When I first started meditating, many obstacles arose. Skepticism for one. Maybe this whole thing was a waste of time, I thought. Maybe I would be better off doing something else besides meditating, studying, chanting, changing. But these teachers seemed so intelligent and grounded and content, and they told me awesome stories of other meditators, culled from a long, rich history of others who had walked this path. That gave me the inspiration to hop on the path myself. Plain laziness is another huge obstacle, of course. I was used to sleeping in late and doing whatever I pleased, but now I was expected to meditate every morning and attend classes and do homework. But I had these teachers whom I respected greatly, and they were there holding me accountable. That motivated me to ditch old lazy habits and get to work. And then there was all that self-doubt. Maybe I'm not smart enough, kind enough, good enough. And in those moments, the teachers, who saw potential in me to which I myself still remained blind, offered little pushes of encouragement that got me through.
This brings us to a third sense of "taking refuge in the Buddha" which is really referring to your Buddha nature--your own innate capacity for becoming enlightened. This is what my teachers saw in me before I could. To take refuge in this sense of the Buddha, is to take heart in the fact that we are actually all, always, moving forward toward the goal of enlightenment, even if it sometimes feel that we got lost along the way, or stalled out or started moving in the wrong direction. According to some teachers, we will all arrive eventually and inevitably. According to some, we are already there, we just have to wake up from the dream of being un-enlightened.
TAKING REFUGE IN THE DHARMA
Dharma is a Sanskrit word, of hefty and diverse significance for all of the spiritual traditions that can trace roots back to the Ancient Indus Valley. I'm going to offer 3 basic definitions. One translation is "the cosmic order," the laws of the universe, the way things are. In this sense dharma refers to something similar to the tao of Chinese traditions. When we try to fight against the laws of this universe, guess who wins? So to take refuge in the dharma, in this sense, means to study the way things are, to get comfortable with these laws, to surrender to them and sync with them. We tend to try to work really hard to get things done, but if only we can become aligned with the divine order we enter into flow, we find that power, clarity and accomplishment can become ours with minimal effort. To take refuge in this way is to appreciate the gift of being a participant in this universe with its incredible design, its mystery and beauty, and to relax into that belonging.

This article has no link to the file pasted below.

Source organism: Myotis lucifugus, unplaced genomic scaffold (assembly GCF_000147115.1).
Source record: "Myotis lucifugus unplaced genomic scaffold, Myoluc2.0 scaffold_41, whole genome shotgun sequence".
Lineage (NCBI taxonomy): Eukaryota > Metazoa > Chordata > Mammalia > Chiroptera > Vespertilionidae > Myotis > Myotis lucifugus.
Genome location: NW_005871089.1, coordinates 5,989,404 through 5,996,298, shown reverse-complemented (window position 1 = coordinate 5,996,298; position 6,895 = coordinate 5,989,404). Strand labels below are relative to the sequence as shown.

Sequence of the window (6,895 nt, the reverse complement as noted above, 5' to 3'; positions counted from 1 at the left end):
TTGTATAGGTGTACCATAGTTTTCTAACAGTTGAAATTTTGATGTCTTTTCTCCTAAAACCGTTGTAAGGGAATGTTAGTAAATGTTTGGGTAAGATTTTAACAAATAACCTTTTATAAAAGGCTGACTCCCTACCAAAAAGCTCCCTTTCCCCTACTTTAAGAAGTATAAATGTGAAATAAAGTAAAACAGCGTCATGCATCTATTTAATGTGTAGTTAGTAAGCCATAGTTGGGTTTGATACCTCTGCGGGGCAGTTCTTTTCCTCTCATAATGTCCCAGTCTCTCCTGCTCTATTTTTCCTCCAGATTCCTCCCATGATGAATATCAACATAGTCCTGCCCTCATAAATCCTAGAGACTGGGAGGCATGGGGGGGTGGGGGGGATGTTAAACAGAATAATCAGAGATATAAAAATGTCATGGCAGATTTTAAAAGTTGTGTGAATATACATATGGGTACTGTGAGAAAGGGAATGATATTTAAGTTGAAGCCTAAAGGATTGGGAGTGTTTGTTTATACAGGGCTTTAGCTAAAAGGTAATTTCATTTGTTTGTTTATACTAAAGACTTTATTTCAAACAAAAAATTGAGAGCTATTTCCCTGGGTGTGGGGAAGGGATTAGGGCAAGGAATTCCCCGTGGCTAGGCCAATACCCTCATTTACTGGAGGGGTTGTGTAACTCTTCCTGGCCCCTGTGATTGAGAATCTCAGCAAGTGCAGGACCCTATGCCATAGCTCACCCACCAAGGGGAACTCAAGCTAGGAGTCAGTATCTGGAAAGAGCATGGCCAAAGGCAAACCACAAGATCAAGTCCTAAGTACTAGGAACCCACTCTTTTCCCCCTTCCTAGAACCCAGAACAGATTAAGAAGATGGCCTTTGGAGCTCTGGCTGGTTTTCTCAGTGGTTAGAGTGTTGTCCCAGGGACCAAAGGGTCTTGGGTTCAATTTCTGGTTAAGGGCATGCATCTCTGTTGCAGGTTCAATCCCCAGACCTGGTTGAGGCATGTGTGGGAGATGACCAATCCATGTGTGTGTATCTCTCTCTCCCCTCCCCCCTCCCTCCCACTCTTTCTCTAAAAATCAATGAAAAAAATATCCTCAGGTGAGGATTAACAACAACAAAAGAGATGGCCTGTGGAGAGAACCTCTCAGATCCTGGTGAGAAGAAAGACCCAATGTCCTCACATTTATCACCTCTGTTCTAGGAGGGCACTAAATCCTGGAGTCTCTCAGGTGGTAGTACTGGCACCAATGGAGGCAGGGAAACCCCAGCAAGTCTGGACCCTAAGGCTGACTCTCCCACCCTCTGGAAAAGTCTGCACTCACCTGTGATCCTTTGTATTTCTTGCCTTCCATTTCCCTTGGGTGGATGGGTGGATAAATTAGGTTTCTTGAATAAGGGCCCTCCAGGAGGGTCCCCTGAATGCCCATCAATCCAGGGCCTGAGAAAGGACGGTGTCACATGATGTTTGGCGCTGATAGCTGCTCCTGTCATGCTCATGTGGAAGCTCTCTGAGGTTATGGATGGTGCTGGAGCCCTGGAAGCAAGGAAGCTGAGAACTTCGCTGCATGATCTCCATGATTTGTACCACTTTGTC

For Buddhists, dharma refers to the actual teachings of the actual Buddha. But it can also refer to the teachings of any great guru from any lineage. There is so much value to be gained in going to the source of one of these traditions and dwelling there a while. If you have a particular tradition then this step is all about reflecting on how the teachings of your lineage give you something trustworthy, tried and true. As one of my teacher's said, if you want the cake to rise, follow a good recipe. Now, there is no escaping that every individual seeker must take responsibility for her own journey and make her own discoveries as she goes. But the teachings of those who went before you means that you don't have start from scratch. If you listen, trust and follow the instructions you will have a map and a vehicle for moving forward.
Going to a good yoga class or listening to a recording of a teacher that you love, or reading a classic spiritual text are great ways to start to connect to the dharma. But it is important to remember that you can only connect with what someone else says, because there is somewhere within you that already knows it. In colloquial English we say that wisdom is what you know, not in your brain, but somewhere deeper. We say "I know it in my heart" or "feel it in my bones" or "in my gut." They all point to the same thing. That real wisdom, the wisdom of the universe, is different from an opinion or a data point or a storyline because it is IN us. It can't be so easily articulated, brushed aside, extracted, forgotten or altered. So taking refuge in the dharma means to start trusting those deeper instincts that guide you. If you do this then everything that you do begins to move from an authentic center, and your presence becomes a refuge for others.